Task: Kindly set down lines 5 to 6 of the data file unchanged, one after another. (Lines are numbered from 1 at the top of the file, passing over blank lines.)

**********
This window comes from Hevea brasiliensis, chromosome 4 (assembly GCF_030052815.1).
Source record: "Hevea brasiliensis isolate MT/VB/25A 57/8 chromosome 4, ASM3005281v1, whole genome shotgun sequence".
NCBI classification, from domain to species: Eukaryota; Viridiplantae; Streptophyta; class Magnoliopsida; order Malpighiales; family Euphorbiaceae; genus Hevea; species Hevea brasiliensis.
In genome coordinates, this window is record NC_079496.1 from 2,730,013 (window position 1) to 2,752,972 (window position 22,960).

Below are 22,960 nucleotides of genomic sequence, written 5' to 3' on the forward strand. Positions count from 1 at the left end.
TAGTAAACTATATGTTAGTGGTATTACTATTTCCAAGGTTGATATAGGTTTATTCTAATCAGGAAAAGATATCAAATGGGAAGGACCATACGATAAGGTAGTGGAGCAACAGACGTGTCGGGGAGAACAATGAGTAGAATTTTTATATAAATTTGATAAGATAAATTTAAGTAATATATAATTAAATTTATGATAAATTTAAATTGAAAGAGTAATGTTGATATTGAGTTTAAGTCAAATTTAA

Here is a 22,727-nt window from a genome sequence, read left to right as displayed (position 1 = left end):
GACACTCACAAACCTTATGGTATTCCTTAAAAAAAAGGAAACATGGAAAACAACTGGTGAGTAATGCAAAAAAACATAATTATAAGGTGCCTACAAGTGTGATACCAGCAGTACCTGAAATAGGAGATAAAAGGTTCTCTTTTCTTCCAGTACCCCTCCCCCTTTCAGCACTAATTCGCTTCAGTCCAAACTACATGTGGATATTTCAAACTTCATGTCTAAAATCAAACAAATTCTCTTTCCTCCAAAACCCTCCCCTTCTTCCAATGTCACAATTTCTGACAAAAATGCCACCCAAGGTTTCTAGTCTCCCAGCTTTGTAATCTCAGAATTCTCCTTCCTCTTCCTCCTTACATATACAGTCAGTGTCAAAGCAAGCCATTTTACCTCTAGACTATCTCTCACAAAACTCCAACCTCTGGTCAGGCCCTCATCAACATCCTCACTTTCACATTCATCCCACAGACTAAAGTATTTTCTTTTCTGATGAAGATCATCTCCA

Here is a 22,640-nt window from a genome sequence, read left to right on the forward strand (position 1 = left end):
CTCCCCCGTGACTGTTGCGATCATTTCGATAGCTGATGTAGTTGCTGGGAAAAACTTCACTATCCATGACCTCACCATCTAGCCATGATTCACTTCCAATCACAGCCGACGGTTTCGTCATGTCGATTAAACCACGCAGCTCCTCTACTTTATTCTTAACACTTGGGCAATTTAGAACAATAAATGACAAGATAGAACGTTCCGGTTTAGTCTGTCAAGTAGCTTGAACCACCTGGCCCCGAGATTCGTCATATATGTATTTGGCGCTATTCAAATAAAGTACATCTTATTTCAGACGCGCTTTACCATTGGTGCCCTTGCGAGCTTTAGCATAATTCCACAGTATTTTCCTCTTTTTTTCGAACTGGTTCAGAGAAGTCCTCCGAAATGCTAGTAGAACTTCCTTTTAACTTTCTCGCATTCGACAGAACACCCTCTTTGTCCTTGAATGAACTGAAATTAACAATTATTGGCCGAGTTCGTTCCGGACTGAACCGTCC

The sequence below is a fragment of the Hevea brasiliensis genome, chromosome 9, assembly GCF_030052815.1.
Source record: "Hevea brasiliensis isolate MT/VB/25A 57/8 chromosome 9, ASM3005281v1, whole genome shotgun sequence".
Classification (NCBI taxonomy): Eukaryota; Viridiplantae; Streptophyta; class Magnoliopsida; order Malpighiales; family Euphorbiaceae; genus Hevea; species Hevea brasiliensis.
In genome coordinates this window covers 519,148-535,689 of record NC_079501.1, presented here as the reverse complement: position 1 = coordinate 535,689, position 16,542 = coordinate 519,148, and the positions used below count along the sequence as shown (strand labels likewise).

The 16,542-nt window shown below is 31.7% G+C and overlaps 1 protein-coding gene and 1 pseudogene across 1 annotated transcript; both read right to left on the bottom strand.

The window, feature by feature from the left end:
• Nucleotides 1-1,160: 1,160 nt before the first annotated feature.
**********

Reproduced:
Below are 22,960 nucleotides of genomic sequence, written 5' to 3' on the forward strand. Positions count from 1 at the left end.
TAGTAAACTATATGTTAGTGGTATTACTATTTCCAAGGTTGATATAGGTTTATTCTAATCAGGAAAAGATATCAAATGGGAAGGACCATACGATAAGGTAGTGGAGCAACAGACGTGTCGGGGAGAACAATGAGTAGAATTTTTATATAAATTTGATAAGATAAATTTAAGTAATATATAATTAAATTTATGATAAATTTAAATTGAAAGAGTAATGTTGATATTGAGTTTAAGTCAAATTTAA